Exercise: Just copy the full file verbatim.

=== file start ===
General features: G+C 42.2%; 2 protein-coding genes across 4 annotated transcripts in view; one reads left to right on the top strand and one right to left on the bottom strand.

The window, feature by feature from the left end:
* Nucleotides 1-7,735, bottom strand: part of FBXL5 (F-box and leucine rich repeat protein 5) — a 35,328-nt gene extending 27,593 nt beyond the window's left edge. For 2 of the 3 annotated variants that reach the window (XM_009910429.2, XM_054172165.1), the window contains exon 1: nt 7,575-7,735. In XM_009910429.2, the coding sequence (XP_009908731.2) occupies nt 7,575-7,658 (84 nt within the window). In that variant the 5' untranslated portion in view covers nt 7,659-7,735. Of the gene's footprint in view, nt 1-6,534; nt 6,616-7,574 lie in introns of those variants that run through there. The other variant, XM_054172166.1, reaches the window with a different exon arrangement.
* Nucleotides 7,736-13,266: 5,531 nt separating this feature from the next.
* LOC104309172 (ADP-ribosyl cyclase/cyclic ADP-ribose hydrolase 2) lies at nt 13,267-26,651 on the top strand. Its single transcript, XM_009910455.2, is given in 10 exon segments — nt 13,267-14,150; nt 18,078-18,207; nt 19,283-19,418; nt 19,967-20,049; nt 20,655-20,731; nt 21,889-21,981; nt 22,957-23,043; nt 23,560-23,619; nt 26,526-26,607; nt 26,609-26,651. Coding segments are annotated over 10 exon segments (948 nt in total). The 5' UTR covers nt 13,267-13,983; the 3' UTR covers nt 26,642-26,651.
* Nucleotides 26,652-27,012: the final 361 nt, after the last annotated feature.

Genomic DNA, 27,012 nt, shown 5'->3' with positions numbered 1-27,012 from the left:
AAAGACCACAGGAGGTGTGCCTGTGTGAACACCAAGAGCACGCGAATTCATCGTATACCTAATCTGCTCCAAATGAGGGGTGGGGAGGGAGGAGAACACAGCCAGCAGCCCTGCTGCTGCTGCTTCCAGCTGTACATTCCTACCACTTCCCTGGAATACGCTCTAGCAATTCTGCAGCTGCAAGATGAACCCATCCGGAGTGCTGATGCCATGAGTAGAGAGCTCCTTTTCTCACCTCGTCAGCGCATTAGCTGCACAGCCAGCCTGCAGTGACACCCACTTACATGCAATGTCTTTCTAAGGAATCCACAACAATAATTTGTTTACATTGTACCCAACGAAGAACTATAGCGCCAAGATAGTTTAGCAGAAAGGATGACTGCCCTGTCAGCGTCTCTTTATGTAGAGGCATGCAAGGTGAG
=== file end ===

General features: G+C 42.2%; 2 protein-coding genes across 4 annotated transcripts in view; one reads left to right on the top strand and one right to left on the bottom strand.

The window, feature by feature from the left end:
* Nucleotides 1-7,735, bottom strand: part of FBXL5 (F-box and leucine rich repeat protein 5) — a 35,328-nt gene extending 27,593 nt beyond the window's left edge. For 2 of the 3 annotated variants that reach the window (XM_009910429.2, XM_054172165.1), the window contains exon 1: nt 7,575-7,735. In XM_009910429.2, the coding sequence (XP_009908731.2) occupies nt 7,575-7,658 (84 nt within the window). In that variant the 5' untranslated portion in view covers nt 7,659-7,735. Of the gene's footprint in view, nt 1-6,534; nt 6,616-7,574 lie in introns of those variants that run through there. The other variant, XM_054172166.1, reaches the window with a different exon arrangement.
* Nucleotides 7,736-13,266: 5,531 nt separating this feature from the next.
* LOC104309172 (ADP-ribosyl cyclase/cyclic ADP-ribose hydrolase 2) lies at nt 13,267-26,651 on the top strand. Its single transcript, XM_009910455.2, is given in 10 exon segments — nt 13,267-14,150; nt 18,078-18,207; nt 19,283-19,418; nt 19,967-20,049; nt 20,655-20,731; nt 21,889-21,981; nt 22,957-23,043; nt 23,560-23,619; nt 26,526-26,607; nt 26,609-26,651. Coding segments are annotated over 10 exon segments (948 nt in total). The 5' UTR covers nt 13,267-13,983; the 3' UTR covers nt 26,642-26,651.
* Nucleotides 26,652-27,012: the final 361 nt, after the last annotated feature.

Genomic DNA, 27,012 nt, shown 5'->3' with positions numbered 1-27,012 from the left:
AAAGACCACAGGAGGTGTGCCTGTGTGAACACCAAGAGCACGCGAATTCATCGTATACCTAATCTGCTCCAAATGAGGGGTGGGGAGGGAGGAGAACACAGCCAGCAGCCCTGCTGCTGCTGCTTCCAGCTGTACATTCCTACCACTTCCCTGGAATACGCTCTAGCAATTCTGCAGCTGCAAGATGAACCCATCCGGAGTGCTGATGCCATGAGTAGAGAGCTCCTTTTCTCACCTCGTCAGCGCATTAGCTGCACAGCCAGCCTGCAGTGACACCCACTTACATGCAATGTCTTTCTAAGGAATCCACAACAATAATTTGTTTACATTGTACCCAACGAAGAACTATAGCGCCAAGATAGTTTAGCAGAAAGGATGACTGCCCTGTCAGCGTCTCTTTATGTAGAGGCATGCAAGGTGAG